An interaction of theology and literature by means of archetypal criticism, with reference to the characters Jesus, Pilate, Thomas, the Jews, and Peter in the Gospel of John
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This thesis explores the interaction of literature and theology by means of archetypal criticism with specific reference to certain characters in the Gospel of John. Northrop Frye's system of archetypal literary criticism consisting of the four mythoi or archetypes of romance, tragedy, irony and satire, and comedy forms the governing framework and means of exchange between literature and theology. This synchronic interaction is centered on Jesus, an innocent man acting on behalf of others, as romance; Pilate, unable or unwilling to act justly in an unwanted and unavoidable particular circumstance, as tragedy; Thomas and the Jews, variations on the theme of seeing and not seeing as irony; and Peter, who denies Christ and later recovers, as comedy. These characters' function as points of exchange, each reaching their defining literary and theological climax during the crucifixion events. Within the FG's narrative these characters also serve as imaginative points of contact and identification for the reader at which the reader's own faith response may be placed within the literary and theological milieu of the Fourth Gospel. Conceptually, Jesus and romance, Pilate and tragedy, Thomas, the Jews, and irony, and Peter and comedy may be characterized by representation, reduction, negation, and integration, respectively. The variable between these four mythoi and between these characters is the relationship between a belief or an ideal and experience or reality assumed by the work as a whole and/or assumed and displayed by each character.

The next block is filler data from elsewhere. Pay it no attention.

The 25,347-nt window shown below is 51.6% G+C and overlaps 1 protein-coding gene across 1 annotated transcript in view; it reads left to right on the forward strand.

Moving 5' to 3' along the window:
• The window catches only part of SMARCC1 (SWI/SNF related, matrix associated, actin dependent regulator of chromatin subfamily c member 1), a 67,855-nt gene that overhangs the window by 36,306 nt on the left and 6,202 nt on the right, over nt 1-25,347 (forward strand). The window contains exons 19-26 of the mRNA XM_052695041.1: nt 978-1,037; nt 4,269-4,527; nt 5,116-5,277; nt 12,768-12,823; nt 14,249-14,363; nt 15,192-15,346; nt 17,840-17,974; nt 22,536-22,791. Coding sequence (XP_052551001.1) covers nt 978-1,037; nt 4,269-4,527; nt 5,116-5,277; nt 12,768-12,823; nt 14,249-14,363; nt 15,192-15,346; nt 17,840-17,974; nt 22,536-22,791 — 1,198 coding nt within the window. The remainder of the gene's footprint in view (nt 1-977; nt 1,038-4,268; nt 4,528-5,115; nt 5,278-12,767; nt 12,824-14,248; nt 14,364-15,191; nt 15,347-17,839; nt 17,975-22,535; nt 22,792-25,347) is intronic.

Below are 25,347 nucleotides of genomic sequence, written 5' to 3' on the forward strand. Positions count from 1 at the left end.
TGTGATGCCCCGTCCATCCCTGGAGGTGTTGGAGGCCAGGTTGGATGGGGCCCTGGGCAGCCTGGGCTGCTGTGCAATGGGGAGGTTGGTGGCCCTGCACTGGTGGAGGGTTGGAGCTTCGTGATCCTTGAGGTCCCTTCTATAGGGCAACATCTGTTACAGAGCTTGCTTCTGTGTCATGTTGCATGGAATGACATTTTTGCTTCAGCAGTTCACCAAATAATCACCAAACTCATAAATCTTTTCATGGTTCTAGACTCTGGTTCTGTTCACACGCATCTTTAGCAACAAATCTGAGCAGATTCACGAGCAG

Thesis, PhD Doctor of Philosophy
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